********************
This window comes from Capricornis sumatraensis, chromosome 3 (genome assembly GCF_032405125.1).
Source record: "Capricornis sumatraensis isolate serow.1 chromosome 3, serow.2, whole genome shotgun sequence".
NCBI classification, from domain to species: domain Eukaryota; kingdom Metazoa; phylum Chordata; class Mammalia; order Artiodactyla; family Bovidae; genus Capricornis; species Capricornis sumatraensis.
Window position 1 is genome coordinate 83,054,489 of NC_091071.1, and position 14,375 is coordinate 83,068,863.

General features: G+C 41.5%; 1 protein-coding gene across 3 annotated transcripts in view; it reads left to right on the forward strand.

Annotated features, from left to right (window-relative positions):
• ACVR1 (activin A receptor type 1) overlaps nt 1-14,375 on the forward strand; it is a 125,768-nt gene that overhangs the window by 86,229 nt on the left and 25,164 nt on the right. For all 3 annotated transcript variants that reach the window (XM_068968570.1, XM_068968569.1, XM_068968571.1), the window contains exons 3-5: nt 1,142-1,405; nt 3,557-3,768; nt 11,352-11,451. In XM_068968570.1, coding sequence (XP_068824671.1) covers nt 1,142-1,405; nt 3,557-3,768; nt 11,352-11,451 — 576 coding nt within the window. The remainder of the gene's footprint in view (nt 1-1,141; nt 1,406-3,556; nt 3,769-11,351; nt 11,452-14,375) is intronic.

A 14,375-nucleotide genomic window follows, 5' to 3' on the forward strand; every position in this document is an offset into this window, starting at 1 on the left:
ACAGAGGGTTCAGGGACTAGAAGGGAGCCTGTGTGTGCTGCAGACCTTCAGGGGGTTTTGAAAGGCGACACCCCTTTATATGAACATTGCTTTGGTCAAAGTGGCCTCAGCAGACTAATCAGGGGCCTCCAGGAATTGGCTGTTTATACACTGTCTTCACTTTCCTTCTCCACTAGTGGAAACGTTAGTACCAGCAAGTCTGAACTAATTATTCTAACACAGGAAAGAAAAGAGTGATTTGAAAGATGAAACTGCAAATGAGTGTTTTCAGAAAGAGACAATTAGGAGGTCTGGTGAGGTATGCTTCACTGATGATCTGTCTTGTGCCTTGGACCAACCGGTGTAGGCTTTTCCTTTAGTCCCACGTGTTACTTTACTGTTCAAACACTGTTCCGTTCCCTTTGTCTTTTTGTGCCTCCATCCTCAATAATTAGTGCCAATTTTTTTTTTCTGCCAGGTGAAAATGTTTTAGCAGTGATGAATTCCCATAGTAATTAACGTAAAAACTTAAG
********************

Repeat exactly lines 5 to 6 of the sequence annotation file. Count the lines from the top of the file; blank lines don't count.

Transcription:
General features: G+C 41.5%; 1 protein-coding gene across 3 annotated transcripts in view; it reads left to right on the forward strand.

Annotated features, from left to right (window-relative positions):